Once upon a time, the character of Thor was one of the least interesting in the Marvel Cinematic Universe. Thor and Thor: The Dark World were underwhelming, with the former at best a decent origin story, while the latter represents the weakest installment of the the MCU. Then, along came Taika Waititi to give him a real course correction. Thor: Ragnarok re-imagined the superhero god as a goodnatured fool at times, but always a source of huge laughs. Now, Thor: Love and Thunder is here to continue that. By having a filmmaker of this caliber at the helm, we have a Marvel adventure that’s largely self-contained, focused largely on laughter and genuine emotion.
Thor: Love and Thunder continues to show how Waititi’s interpretation of Thor makes all of the difference. He sees the heart and the humor in the God of Thunder, making him, perhaps surprisingly, given where he began, Marvel’s most consistently funny character. The dour nature of the character in Thor and Thor: The Dark World is gone. If some of the magic from Thor: Ragnarok isn’t here, it’s only due to that having the element of surprise on its side.
After a prologue that introduces us to Gorr (Christian Bale) and how he’ll come to be known as the God Butcher, we meet back up with Thor (Chris Hemsworth), now riding with the Guardians of the Galaxy. As told to us by Korg (voice of Waititi), he’s a man mostly retired, unsure of his place in the world. The emergence of Gorr leads Thor and Korg back to Earth and New Asgard, where they team up with King Valkyrie (Tessa Thompson). To Thor’s surprise, however, also showing up is his ex-girlfriend Jane Foster (Natalie Portman), suffering from Stage Four cancer and able to wield his former weapon, the hammer Mjolnir. Transformed into Mighty Thor, she’s staving off illness and ready for a fight. When Gorr kidnaps the children of New Asgard, she gets her chance.
Together, the quartet seek out other gods like Zeus (Russell Crowe), as Gorr hunts them down. The latter is on a quest to eliminate all of the gods, seeking vengeance for a wrong in his past. While the group deals with him, Thor and Jane also re-connect. Of course, there’s plenty of action, emotion, and humor mixed in, including a pair of goats (you’ll understand when you see them) that are a consistent riot.
Chris Hemsworth clearly loves this version of Thor, and he, like all of the returning players, relish the chance to get to play in this manner. Hemsworth is in his comfort zone, while Natalie Portman finally has more to do than usual. Tessa Thompson is somewhat second fiddle, but she gets some excellent comic relief in, as does Waititi’s voice work for Korg. As for Christian Bale, he upgrades this almost stock Marvel villain by sheer force of talent alone. He leans into not just his creepiness, but his pathos as well. Then, there’s Russell Crowe, who is a riot in his small role. If there’s a disappointment here, it’s the Guardians of the Galaxy, since Waititi doesn’t seem all that interested in them. Dave Bautista, Bradley Cooper (his voice, at least), Vin Diesel (ditto), Karen Gillan, Sean Gunn, Pom Klementieff, and Chris Pratt are fine, just afterthoughts. Other returning players include Jaimie Alexander, while newcomers consist of Simon Russell Beale and Kieron L. Dyer, plus more. Of course, I’m not including the cameos, as you’ll have to discover those for yourself.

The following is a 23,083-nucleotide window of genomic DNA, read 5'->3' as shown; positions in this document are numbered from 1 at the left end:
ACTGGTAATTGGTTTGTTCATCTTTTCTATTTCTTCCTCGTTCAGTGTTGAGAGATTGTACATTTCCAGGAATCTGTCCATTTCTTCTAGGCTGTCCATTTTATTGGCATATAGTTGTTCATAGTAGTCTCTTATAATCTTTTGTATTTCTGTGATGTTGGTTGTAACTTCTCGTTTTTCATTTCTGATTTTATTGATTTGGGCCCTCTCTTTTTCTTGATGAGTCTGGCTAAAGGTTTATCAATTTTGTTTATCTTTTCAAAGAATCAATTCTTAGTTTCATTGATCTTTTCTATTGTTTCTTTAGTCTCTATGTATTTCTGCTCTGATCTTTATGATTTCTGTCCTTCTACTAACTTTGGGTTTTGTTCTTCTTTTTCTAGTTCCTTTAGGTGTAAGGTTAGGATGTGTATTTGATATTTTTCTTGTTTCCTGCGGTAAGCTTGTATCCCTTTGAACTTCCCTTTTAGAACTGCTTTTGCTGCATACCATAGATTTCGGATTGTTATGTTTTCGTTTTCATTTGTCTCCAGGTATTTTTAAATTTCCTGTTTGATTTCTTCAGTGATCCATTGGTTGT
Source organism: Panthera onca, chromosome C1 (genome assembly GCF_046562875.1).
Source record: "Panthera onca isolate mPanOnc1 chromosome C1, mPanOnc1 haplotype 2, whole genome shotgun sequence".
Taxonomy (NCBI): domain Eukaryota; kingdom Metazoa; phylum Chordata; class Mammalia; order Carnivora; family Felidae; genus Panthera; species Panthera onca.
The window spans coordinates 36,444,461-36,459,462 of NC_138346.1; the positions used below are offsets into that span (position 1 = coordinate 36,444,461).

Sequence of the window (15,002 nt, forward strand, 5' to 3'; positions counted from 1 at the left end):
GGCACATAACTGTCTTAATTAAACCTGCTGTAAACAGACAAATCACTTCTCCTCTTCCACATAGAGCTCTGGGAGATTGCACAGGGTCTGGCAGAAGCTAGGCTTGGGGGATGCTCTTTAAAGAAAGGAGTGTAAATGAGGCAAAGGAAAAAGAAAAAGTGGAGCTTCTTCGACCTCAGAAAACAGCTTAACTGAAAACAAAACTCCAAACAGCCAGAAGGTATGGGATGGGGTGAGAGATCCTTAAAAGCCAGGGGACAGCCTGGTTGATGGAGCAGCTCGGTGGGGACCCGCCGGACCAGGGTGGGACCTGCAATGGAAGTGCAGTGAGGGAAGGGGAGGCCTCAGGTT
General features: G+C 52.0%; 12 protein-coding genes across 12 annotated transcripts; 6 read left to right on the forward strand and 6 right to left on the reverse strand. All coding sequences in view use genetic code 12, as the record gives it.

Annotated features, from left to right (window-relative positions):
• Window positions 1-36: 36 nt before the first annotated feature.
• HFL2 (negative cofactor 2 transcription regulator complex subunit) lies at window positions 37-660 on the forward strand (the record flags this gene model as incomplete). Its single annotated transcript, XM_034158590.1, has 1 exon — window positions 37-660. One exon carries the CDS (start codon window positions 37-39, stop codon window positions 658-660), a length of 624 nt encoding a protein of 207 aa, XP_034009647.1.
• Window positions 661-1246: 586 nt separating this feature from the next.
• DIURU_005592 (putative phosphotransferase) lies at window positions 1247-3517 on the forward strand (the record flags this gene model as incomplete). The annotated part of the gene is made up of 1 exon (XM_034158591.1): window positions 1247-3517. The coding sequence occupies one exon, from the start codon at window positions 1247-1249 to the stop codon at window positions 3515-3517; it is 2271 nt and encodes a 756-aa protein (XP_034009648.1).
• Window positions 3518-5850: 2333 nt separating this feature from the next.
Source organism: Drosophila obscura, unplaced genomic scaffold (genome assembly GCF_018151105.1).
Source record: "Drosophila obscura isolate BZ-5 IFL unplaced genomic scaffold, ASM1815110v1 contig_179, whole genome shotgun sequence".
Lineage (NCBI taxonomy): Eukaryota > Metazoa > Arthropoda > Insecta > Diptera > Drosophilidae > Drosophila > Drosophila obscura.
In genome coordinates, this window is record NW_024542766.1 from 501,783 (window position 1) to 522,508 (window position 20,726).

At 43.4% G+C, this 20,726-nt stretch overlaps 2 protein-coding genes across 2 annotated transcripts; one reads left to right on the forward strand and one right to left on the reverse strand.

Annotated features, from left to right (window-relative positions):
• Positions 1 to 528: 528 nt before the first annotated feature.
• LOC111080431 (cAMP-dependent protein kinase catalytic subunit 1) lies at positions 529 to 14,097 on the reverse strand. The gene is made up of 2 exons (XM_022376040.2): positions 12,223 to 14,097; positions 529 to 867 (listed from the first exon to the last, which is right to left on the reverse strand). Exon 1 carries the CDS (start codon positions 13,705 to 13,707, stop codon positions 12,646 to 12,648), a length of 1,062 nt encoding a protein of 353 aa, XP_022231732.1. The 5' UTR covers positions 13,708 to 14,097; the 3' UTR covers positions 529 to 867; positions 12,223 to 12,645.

Taika Waititi co-writes the screenplay here with Jennifer Kaytin Robinson, in addition to directing. In a way, this is even more purely his baby than the last one was, and it shows. The visuals are often interesting, including a trip to a world devoid of color, alongside an 80’s rock and roll soundtrack that’s absolutely perfect. Kaytin Robinson and Waititi only lose points for their disinterest in the Guardians of the Galaxy, moving on from them far too quickly, and an over-reliance on the villain to conjure shadow monsters that grow boring in short order. Aside from that, almost every choice they make manages to land.
In terms of the MCU, the film is mostly self-contained, focusing more on this character than the superhero world at large. So, while it’s one of the better flicks they’ve put out of late, don’t expect any major questions about the future to be answered. However, there are two post-credits scenes that are among the most satisfying in some time.
Thor: Love and Thunder stands tall as an upper tier Marvel movie. It has everything you want out of this character and a new adventure, so expect fans to be utterly delighted. Hell, I was, so that’s a real good sign. More than anything else, it proves that I want Thor and Waititi to be a pair for a long time to come!